11. Liu Y, Zhou W, Xia T, et al. Application of the Guiding Template Designed by Three-dimensional Printing Data for the Insertion of Sacroiliac Screws: a New Clinical Technique. Current Medical Science 2018;38(6):1090-5.
12. Farrell ED, Gardner MJ, Krieg JC, Chip Routt ML. The upper sacral nerve root tunnel: An anatomic and clinical study. Journal of Orthopaedic Trauma. 2009;23(5):333-9.
13. Gänsslen A, Hüfner T, Krettek C. Percutaneous iliosacral screw fixation of unstable pelvic injuries by conventional fluoroscopy. Oper Orthop Traumatol. 2006;18(3):225-244.
14. Uğraş AA, Yilmaz M, Şener N. Sakrum Kırıkları İçin Perkütanöz İliosakral Vida Uygulaması. 2011;22(4):285-292.
15. Collinge C, Coons D, Aschenbrenner J. Risks to the superior gluteal neurovascular bundle during percutaneous iliosacral screw insertion. An anatomical cadaver study. Journal of Orthopaedic Trauma. 2005;19(2):96-101.
16. Bydon M, Fredrickson V, de la Garza-Ramos R, et al. Sacral fractures. Neurosurgical Focus. 2014;37(1):E12.
17. Krappinger D, Larndorfer R, Struve P, Rosenberger R, Arora R, Blauth M. Minimally invasive transiliac plate osteosynthesis for type C injuries of the pelvic ring: A clinical and radiological follow-up. Journal of Orthopaedic Trauma. 2007;21(9):595-602.
18. Tornetta P, Matta JM. Outcome of operatively treated unstable posterior pelvic ring disruptions. Clinical Orthopaedics and Related Research. 1996;329:186-193.
19. Kobbe P, Hockertz I, Sellei RM, Reilmann H, Hockertz T. Minimally invasive stabilisation of posterior pelvic-ring instabilities with a transiliac locked compression plate. International Orthopaedics. 2012;36(1):159-164.
20. Osterhoff G, Ossendorf C, Wanner GA, Simmen HP, Werner CML. Percutaneous iliosacral screw fixation in S1 and S2 for posterior pelvic ring injuries: Technique and perioperative complications. Archives of Orthopaedic and Trauma Surgery. 2011;131(6):809-813.
21. Iguchi T, Ogawa KI, Doi T, et al. Computed tomography fluoroscopy-guided placement of iliosacral screws in patients with unstable posterior pelvic fractures. Skeletal Radiology Journal.2010;39(7):701-5.
22. Galler RM, Dogan S, Fifield MS, et al. Biomechanical comparison of instrumented and uninstrumented multilevel cervical discectomy versus corpectomy. Spine (Phila Pa 1976). 2007;32(11):1220-6.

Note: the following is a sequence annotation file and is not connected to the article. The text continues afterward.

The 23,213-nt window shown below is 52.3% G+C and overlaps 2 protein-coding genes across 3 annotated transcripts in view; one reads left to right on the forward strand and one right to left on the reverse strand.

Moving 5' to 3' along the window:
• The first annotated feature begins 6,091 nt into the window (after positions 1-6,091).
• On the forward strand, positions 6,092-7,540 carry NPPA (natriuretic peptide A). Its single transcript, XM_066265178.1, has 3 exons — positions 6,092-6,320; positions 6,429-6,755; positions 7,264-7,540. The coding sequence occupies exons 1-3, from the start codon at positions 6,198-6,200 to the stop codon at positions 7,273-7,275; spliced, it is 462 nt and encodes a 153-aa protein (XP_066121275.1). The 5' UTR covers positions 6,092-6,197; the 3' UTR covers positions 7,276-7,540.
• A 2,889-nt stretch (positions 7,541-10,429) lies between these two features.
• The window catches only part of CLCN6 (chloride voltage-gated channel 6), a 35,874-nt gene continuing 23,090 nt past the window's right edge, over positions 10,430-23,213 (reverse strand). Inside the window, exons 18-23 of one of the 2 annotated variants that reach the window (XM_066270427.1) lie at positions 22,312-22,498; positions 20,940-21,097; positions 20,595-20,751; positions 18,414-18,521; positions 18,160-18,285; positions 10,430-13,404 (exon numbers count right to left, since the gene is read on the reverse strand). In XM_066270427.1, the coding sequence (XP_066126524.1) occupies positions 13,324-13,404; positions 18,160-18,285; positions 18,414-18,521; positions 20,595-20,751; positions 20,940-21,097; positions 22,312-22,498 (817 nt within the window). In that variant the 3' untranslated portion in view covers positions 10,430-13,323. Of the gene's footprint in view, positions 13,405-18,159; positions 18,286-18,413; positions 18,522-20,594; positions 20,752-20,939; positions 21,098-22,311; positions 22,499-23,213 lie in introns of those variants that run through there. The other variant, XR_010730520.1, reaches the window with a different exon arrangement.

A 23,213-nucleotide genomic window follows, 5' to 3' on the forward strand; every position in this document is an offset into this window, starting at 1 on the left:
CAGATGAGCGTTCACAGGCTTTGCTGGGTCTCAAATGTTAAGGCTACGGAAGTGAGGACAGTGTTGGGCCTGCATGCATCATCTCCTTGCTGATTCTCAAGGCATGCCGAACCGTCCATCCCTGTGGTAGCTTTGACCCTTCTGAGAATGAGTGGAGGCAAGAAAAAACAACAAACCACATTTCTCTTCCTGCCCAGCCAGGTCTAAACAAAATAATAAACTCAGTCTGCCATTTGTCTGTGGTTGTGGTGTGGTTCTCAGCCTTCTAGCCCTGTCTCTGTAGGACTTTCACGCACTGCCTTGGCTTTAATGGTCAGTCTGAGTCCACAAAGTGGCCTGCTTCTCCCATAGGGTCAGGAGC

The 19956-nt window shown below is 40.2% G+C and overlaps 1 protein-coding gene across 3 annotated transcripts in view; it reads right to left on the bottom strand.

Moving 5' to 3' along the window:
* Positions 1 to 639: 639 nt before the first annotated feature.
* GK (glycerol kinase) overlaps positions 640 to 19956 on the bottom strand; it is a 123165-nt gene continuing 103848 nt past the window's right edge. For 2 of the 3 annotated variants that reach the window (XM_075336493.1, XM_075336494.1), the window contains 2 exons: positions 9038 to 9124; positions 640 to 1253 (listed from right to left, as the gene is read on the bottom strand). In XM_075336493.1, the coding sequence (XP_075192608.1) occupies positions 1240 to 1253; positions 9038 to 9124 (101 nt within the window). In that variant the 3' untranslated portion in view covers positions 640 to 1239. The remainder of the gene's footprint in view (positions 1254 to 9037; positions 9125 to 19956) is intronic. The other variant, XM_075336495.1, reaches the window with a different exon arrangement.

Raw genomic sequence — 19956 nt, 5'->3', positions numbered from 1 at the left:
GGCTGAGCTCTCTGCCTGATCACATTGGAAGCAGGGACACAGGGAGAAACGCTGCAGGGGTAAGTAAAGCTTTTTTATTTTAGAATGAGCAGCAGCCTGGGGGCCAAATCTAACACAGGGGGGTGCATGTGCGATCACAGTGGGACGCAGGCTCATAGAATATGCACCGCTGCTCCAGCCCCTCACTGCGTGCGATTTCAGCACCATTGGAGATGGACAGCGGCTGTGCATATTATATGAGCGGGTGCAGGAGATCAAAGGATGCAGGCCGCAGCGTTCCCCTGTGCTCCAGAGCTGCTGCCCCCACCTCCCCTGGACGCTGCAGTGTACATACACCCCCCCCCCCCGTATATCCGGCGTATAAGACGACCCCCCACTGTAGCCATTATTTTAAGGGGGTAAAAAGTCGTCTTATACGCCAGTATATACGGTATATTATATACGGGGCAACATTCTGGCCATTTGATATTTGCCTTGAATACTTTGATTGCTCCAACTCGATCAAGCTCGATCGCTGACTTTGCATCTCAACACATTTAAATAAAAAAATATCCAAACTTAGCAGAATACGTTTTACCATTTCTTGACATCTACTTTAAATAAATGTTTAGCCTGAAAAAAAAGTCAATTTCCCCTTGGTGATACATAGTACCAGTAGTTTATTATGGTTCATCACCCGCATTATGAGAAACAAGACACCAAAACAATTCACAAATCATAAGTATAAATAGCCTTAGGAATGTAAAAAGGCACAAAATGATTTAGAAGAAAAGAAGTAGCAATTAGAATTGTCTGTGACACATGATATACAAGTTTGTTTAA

23. Sagi HC, Ordway NR, DiPasquale T. Biomechanical analysis of fixation for vertically unstable sacroiliac dislocations with iliosacral screws and symphyseal plating. Journal of Orthopaedic Trauma. 2004;18(3):138-143.
24. Hinsche AF, Giannoudis P V., Smith RM. Fluoroscopy-based multiplanar image guidance for insertion of sacroiliac screws. Clinical Orthopaedics and Related Research.. 2002;395:135-144.
25. Lindahl J, Hirvensalo E. Outcome of operatively treated type-C injuries of the pelvic ring. Acta Orthopaedica. 2005;76(5):667-678.
26. Zhang R, Yin Y, Li S, Hou Z, Jin L, Zhang Y. Percutaneous sacroiliac screw versus anterior plating for sacroiliac joint disruption: A retrospective cohort study. International Journal of Surgery. 2018;50(December 2017):11-16.
27. Acker A, Perry ZH, Blum S, Shaked G, Korngreen A. Immediate percutaneous sacroiliac screw insertion for unstable pelvic fractures: is it safe enough? European Journal of Trauma and Emergency Surgery. 2018;44(2):163-9.
28. Tidwell J, Cho R, Spence Reid J, Boateng H, Copeland C, Sirlin E. Percutaneous sacroiliac screw technique. Journal of Orthopaedic Trauma. 2016;30(8):S19-S20.
29. Long T, Li K nan, Gao J hua, et al. Comparative Study of Percutaneous Sacroiliac Screw with or without TiRobot Assistance for Treating Pelvic Posterior Ring Fractures. Orthopaedic Surgery. 2019;11(3):386-396.
30. Tran ZV, Ivashchenko A, Brooks L. Sacroiliac joint fusion methodology - minimally invasive compared to screw-type surgeries: A systematic review and meta-analysis. Pain Physician. 2019;22(1):29-40.